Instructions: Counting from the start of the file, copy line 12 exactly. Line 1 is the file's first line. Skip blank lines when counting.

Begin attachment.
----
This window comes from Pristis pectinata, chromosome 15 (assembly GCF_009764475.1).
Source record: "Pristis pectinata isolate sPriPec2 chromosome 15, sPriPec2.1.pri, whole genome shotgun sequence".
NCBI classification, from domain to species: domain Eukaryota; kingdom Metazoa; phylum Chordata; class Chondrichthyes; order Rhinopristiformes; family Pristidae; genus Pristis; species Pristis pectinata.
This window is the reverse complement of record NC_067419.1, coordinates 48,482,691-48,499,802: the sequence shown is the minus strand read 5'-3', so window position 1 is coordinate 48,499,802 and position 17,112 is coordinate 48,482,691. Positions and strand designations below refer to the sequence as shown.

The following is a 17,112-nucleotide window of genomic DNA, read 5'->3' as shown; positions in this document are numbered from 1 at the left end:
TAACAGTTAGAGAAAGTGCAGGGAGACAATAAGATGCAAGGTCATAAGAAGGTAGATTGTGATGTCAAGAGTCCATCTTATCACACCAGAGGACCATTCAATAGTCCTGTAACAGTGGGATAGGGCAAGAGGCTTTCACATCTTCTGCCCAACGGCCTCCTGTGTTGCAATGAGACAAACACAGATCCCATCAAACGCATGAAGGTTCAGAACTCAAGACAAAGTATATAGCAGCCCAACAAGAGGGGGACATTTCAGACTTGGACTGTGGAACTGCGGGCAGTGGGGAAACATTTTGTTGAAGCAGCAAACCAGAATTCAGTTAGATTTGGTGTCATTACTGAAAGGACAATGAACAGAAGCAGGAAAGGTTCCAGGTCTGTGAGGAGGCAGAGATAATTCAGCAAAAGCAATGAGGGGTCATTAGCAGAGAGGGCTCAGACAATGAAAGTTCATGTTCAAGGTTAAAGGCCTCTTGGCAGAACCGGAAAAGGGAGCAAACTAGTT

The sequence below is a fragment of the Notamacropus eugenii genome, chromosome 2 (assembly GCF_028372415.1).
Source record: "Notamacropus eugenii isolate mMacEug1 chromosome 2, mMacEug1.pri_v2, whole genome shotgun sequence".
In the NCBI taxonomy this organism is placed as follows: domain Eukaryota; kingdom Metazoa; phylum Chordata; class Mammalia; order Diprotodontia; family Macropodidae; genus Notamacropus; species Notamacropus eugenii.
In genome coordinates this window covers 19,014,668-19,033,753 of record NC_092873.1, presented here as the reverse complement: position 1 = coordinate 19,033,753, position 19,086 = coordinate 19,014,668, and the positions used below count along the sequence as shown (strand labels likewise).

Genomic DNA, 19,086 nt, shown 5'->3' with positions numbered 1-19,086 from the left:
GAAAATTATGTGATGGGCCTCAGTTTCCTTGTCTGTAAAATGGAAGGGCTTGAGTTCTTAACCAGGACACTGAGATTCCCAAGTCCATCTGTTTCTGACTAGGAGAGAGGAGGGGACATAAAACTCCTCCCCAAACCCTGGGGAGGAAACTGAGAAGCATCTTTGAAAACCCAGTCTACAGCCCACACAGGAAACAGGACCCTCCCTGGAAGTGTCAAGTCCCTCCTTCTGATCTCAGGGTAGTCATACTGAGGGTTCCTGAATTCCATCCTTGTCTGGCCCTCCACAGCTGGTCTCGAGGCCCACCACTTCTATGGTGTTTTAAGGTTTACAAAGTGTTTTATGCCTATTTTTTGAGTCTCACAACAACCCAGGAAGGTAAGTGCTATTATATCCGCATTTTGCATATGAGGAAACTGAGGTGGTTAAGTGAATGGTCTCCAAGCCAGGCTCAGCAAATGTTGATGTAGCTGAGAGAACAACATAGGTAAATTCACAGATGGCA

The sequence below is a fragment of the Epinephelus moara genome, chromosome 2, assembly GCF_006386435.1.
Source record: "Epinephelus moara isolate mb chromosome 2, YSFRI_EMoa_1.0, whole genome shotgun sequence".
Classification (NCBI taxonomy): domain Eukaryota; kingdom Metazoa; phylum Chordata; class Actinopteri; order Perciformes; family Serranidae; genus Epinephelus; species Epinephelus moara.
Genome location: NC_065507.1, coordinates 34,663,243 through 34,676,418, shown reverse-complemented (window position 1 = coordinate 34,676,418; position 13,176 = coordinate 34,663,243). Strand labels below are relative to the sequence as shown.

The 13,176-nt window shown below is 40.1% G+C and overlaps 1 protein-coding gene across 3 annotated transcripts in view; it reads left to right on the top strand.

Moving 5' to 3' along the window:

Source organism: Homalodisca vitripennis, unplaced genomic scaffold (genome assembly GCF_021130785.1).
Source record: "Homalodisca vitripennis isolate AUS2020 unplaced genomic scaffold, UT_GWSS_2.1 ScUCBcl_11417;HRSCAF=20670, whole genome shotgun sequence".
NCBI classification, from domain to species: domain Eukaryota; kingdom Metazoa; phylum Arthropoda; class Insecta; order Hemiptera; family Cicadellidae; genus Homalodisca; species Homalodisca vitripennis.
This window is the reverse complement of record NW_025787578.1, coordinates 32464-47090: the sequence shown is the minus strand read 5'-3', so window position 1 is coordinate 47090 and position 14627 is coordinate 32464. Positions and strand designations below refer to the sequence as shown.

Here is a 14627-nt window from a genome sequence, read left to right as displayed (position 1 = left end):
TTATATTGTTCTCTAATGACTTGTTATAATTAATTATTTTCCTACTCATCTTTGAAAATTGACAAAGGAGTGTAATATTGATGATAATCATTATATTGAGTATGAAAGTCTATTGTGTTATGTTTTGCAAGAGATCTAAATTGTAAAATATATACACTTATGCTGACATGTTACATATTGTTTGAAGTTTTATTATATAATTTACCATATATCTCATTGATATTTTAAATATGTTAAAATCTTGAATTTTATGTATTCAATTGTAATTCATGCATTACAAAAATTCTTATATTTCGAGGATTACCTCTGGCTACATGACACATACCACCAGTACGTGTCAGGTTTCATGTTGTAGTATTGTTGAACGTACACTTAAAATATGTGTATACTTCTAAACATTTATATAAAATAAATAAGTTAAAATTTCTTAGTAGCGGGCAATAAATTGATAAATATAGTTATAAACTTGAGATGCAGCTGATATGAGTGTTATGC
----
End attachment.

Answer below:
GAAAATTATGTGATGGGCCTCAGTTTCCTTGTCTGTAAAATGGAAGGGCTTGAGTTCTTAACCAGGACACTGAGATTCCCAAGTCCATCTGTTTCTGACTAGGAGAGAGGAGGGGACATAAAACTCCTCCCCAAACCCTGGGGAGGAAACTGAGAAGCATCTTTGAAAACCCAGTCTACAGCCCACACAGGAAACAGGACCCTCCCTGGAAGTGTCAAGTCCCTCCTTCTGATCTCAGGGTAGTCATACTGAGGGTTCCTGAATTCCATCCTTGTCTGGCCCTCCACAGCTGGTCTCGAGGCCCACCACTTCTATGGTGTTTTAAGGTTTACAAAGTGTTTTATGCCTATTTTTTGAGTCTCACAACAACCCAGGAAGGTAAGTGCTATTATATCCGCATTTTGCATATGAGGAAACTGAGGTGGTTAAGTGAATGGTCTCCAAGCCAGGCTCAGCAAATGTTGATGTAGCTGAGAGAACAACATAGGTAAATTCACAGATGGCA